Carp in batting gloves? 'Don't be surprised'

January 19th, 2021

ST. LOUIS -- has rarely worn batting gloves. He didn’t wear them as a kid, didn’t wear them in high school and has said before that he only remembers a few times he wore them at Texas Christian University when the weather got bad. Since he debuted with the Cardinals in 2011, he’s been a strict no-batting-gloves player.

Could that change in 2021?

“Well, I’ve taken a totally different approach to the batting gloves deal,” Carpenter told Cardinals broadcaster Dan McLaughlin during a virtual Winter Warm-Up session. “I’m not saying I’m gonna wear them all the time, but I do have them. And historically, I’ve been kind of a slow starter in the cold weather. Don’t be surprised if you see me taking at-bats this year in some batting gloves. That’s the first time I’ve said that publicly, too.”

The session was called “On the Ranch with Matt Carpenter,” and it was part of the final day of Winter Warm-Up, the annual fanfest that was moved online this year. Carpenter checked in from his ranch in Glen Rose, Texas, and showed McLaughlin his workout facility and jersey collection. But the two talked baseball, too, and Carpenter’s expectations for 2021 after two disappointing offensive seasons from the 35-year-old.

“For me, personally, I want to get back to the player I know I’m capable of being and the hitter that I know I’m capable of being,” Carpenter said. “It’s been a struggle for me offensively for the last two seasons. I don’t think last season was a great representation of that, or a fair representation. I really felt like I was going to have a good year, and with COVID, it was cut short. And then, with our personal team outbreak, it was cut even shorter. But it is what it is. There’s not excuses to be made. I gotta be better, and I plan on being better in 2021.”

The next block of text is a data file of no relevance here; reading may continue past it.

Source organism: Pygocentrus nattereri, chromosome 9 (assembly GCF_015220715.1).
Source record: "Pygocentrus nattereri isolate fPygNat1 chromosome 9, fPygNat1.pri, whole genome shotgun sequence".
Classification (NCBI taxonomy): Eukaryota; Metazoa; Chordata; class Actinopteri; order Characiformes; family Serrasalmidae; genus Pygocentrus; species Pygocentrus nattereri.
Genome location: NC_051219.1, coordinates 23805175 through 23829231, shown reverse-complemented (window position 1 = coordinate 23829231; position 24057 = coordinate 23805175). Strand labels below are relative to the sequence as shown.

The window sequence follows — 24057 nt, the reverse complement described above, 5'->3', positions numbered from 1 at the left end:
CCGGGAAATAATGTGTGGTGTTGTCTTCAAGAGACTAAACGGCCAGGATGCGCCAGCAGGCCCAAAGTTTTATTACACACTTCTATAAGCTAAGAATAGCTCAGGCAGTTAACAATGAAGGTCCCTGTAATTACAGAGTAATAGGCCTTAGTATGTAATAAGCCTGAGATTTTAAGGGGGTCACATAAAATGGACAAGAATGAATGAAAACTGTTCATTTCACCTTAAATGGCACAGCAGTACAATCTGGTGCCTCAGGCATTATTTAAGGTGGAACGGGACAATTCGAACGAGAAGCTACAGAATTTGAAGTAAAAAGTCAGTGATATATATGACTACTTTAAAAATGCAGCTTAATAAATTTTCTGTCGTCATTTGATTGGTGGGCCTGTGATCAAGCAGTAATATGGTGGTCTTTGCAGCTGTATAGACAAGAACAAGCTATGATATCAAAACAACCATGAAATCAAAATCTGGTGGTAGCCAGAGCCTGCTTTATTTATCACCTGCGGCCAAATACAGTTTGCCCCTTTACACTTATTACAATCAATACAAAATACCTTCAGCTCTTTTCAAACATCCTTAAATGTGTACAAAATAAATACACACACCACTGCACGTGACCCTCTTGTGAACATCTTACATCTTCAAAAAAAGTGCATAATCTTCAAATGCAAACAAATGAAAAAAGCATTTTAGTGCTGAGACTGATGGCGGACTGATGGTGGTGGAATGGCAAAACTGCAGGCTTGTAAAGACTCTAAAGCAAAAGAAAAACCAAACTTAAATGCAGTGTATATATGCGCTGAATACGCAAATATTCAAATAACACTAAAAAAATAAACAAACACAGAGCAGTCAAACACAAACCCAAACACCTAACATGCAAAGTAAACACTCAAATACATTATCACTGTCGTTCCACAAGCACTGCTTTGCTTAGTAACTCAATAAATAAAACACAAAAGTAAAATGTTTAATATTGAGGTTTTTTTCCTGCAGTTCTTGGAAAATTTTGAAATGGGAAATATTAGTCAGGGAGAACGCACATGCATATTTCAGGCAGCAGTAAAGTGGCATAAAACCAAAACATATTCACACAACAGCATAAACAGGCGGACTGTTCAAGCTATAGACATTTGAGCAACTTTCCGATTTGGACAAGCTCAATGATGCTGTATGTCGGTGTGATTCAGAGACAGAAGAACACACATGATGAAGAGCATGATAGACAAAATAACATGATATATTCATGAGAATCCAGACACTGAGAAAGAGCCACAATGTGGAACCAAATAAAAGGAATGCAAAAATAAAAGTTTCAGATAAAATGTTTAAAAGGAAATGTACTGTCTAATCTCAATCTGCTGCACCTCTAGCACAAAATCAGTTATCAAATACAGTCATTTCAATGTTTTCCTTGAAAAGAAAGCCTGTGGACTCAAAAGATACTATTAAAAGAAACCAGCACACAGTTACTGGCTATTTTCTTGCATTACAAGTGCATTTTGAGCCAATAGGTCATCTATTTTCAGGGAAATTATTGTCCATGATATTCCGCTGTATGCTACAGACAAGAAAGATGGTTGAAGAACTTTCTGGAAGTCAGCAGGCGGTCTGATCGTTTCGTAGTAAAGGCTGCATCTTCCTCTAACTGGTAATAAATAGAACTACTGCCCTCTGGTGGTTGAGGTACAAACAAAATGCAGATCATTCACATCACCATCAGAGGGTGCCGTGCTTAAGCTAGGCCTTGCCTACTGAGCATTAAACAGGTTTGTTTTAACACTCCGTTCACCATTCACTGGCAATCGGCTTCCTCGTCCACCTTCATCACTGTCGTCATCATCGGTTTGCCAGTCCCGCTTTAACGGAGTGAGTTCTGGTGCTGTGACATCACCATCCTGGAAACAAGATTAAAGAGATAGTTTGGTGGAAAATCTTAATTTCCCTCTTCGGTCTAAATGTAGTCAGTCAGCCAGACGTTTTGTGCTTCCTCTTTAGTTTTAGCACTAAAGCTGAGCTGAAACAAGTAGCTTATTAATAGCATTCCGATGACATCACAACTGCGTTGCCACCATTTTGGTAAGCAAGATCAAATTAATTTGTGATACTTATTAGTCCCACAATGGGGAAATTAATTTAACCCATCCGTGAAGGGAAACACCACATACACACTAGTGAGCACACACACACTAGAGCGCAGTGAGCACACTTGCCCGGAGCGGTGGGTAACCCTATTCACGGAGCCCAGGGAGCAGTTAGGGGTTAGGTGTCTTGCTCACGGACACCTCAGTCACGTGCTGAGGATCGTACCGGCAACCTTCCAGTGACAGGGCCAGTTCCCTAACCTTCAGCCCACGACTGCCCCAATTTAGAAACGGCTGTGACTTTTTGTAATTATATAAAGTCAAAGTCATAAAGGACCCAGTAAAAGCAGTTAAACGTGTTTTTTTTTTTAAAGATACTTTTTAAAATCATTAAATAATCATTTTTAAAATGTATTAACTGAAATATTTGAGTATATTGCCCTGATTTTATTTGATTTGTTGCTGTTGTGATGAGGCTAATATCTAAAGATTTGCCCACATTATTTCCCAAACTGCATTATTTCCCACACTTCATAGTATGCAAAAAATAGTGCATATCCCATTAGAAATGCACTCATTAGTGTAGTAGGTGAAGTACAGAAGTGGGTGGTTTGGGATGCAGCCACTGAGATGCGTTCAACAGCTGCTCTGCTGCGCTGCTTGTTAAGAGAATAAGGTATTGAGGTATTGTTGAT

Carpenter hit .226 in 2019 and then .186 in the 58-game season of 2020, and his OPS has consistently dropped since an .897 mark in 2018, as he posted a .726 OPS in ’19 and a .640 OPS this past season. There’s no question that Carpenter and his career are on the clock. He’s unlikely to have enough plate appearances to vest his option for 2022, so ’21 could be the final year of his contract. The third baseman wants to prove to himself, the Cardinals and the fans that he can still be the productive player the Cards signed to an extension at the beginning of 2019. As of now -- with a month to go before Spring Training begins -- Carpenter is viewed as the starting third baseman, at least to open the season.

To get ready for that, he’s switched up his offseason training. The past few years, he’s trained at his ranch with different strategies -- last year was focused on adding muscle -- but this winter, he’s changed the location. Every Monday through Friday, he’s driving over two hours roundtrip to work out for three hours a day at APEC Sports Complex in Fort Worth with other big leaguers.

“I’ve been very disappointed in my own performance for the last two seasons, so I felt like I needed to shake it up,” Carpenter said Monday. “We do all kinds of baseball rotational lifts and things that develop bat speed and strength. And I feel physically great. It’s been a commitment from a traveling standpoint and leaving my kids basically six hours a day with the drive. But I think it’s going to pay off a big dividend.”